The 10 Best Educational Math Games
This wiki has been updated 6 times since it was first published in July of 2019. Parents know how important it is for children to learn and reinforce math skills, but they also understand how difficult it can be to keep a youngster engaged in the subject matter. These educational games will help supplement school work and teach critical concepts, all while entertaining. You’ll find a variety of selections suitable for a range of ages and skills. When users buy our independently chosen editorial selections, we may earn commissions to help fund the Wiki. Skip to the best educational math game on Amazon.
Mathminds South of the Sahara A storybook board game that combines history, math, and literacy, South of the Sahara includes three stories that allow players to explore integrated mathematical concepts while learning about real events that occurred in the game's country of origin. While the language and subject matter are catered to kids aged 7 and up, the game is designed to be tricky enough to keep adults entertained as well. It is available in English or Spanish. mindresearch.org
Dragonbox Numbers Dragonbox Numbers uses charming characters called Nooms to introduce number sense, addition, and subtraction. The Nooms function as digital math manipulatives to help learners concretely understand theoretical concepts. It is aimed at children aged 4-8, with a more advanced version also available for older students. dragonbox.com
Prodigy Math Game Prodigy Math offers curriculum-aligned content for grades 1 through 8 to help students build skills and get ready for standardized testing. It has players take a diagnostic test before beginning so that the content is catered to their needs. Premium membership unlocks extra features and boasts fun incentives that help boost the learning experience, but students can try the basic membership for free as well. prodigygame.com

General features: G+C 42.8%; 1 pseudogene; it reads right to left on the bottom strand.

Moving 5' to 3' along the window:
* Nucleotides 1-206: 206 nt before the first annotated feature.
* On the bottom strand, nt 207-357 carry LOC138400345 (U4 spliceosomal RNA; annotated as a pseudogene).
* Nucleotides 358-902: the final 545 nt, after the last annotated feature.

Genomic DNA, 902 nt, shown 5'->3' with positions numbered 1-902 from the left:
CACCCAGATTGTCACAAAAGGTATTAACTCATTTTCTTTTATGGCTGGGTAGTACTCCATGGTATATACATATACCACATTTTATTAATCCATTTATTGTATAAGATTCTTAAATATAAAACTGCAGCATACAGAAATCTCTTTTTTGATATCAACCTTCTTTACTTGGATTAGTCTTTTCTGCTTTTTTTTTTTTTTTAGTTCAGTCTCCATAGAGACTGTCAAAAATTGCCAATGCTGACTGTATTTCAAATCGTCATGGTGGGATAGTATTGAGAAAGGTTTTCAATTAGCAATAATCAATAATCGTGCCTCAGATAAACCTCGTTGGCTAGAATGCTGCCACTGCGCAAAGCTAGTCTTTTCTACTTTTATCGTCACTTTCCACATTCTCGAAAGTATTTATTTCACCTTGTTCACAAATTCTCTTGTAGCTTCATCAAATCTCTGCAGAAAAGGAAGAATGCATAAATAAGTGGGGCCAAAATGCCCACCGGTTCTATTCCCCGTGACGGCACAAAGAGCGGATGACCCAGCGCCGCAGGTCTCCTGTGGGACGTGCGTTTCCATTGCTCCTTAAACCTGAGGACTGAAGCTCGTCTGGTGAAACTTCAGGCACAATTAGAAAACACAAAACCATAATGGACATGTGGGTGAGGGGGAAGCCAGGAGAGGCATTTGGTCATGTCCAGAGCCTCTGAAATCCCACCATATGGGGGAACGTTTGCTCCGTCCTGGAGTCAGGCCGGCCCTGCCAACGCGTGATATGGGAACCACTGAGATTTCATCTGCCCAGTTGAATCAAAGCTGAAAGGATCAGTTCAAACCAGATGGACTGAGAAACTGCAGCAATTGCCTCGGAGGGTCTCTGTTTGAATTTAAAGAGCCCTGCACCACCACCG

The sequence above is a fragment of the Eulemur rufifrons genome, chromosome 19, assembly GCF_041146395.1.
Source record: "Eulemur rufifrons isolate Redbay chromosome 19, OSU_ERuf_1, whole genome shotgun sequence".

July 16, 2019:
Each child is different and soaks up information in a unique way, so we curated a list with a variety of game types, including board games, cards, puzzles, sequential, and tile-based. We also wanted to ensure that there was a selection here for a range of ages, so you'll find something for kids as young as three up to adult. And while some adults may find certain selections entertaining on their own (Educational Insights Kanoodle and Math for Love Prime Climb spring to mind), remember that many of these are geared toward children younger than fourteen.
For those who perform best under pressure, there's Thinkfun Dice Chase and Melon Rind Clumsy Thief, while Educational Insights Kanoodle, Mobi Numerical Tile, and Math for Love Prime Climb represent a slower pace. Since there's no way for us to gauge the learning level of every player, we prioritized games with rules and premises that could be built upon or modified with a little creativity, as well as choices with great replay value. One of the best things about replaying a math game is that it takes the place of rote memorization without the players even realizing it, so bear that in mind when considering repetition.
Eventually, though, youngsters will outgrow some of these games or retain the knowledge so well that they become old hat, which is why it's always a good idea to rotate them in with other board games to keep things fresh, as well as a STEM toy that can show them how to apply their newfound skills to other subjects, which will do wonders for their confidence.